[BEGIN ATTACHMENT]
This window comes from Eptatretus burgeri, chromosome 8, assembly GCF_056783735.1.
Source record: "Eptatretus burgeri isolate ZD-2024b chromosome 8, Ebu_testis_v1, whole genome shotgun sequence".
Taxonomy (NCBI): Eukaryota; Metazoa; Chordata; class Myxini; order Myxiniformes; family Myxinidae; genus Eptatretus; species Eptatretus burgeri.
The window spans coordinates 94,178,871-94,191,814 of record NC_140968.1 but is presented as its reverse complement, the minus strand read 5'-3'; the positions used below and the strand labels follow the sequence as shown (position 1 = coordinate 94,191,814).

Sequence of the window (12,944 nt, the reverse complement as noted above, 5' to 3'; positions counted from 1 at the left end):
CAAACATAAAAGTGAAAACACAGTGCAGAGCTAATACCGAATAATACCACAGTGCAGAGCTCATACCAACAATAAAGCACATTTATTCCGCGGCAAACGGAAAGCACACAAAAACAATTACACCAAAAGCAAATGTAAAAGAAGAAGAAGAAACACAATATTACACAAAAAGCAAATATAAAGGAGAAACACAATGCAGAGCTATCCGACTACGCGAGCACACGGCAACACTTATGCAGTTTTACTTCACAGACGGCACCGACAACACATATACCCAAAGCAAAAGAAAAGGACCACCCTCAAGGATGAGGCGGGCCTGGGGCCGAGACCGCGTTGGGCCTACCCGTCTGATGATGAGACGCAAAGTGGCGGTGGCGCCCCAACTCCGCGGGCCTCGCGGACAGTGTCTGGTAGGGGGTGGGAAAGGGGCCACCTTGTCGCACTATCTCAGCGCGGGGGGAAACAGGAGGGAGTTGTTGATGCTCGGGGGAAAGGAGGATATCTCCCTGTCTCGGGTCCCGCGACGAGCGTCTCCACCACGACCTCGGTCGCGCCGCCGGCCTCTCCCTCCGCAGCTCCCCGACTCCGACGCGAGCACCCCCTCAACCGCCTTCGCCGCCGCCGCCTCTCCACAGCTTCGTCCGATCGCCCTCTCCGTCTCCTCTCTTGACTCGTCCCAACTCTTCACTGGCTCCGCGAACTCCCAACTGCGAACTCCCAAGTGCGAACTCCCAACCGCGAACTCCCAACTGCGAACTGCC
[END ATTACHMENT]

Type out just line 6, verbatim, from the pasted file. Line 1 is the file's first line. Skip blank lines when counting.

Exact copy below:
CAAACATAAAAGTGAAAACACAGTGCAGAGCTAATACCGAATAATACCACAGTGCAGAGCTCATACCAACAATAAAGCACATTTATTCCGCGGCAAACGGAAAGCACACAAAAACAATTACACCAAAAGCAAATGTAAAAGAAGAAGAAGAAACACAATATTACACAAAAAGCAAATATAAAGGAGAAACACAATGCAGAGCTATCCGACTACGCGAGCACACGGCAACACTTATGCAGTTTTACTTCACAGACGGCACCGACAACACATATACCCAAAGCAAAAGAAAAGGACCACCCTCAAGGATGAGGCGGGCCTGGGGCCGAGACCGCGTTGGGCCTACCCGTCTGATGATGAGACGCAAAGTGGCGGTGGCGCCCCAACTCCGCGGGCCTCGCGGACAGTGTCTGGTAGGGGGTGGGAAAGGGGCCACCTTGTCGCACTATCTCAGCGCGGGGGGAAACAGGAGGGAGTTGTTGATGCTCGGGGGAAAGGAGGATATCTCCCTGTCTCGGGTCCCGCGACGAGCGTCTCCACCACGACCTCGGTCGCGCCGCCGGCCTCTCCCTCCGCAGCTCCCCGACTCCGACGCGAGCACCCCCTCAACCGCCTTCGCCGCCGCCGCCTCTCCACAGCTTCGTCCGATCGCCCTCTCCGTCTCCTCTCTTGACTCGTCCCAACTCTTCACTGGCTCCGCGAACTCCCAACTGCGAACTCCCAAGTGCGAACTCCCAACCGCGAACTCCCAACTGCGAACTGCC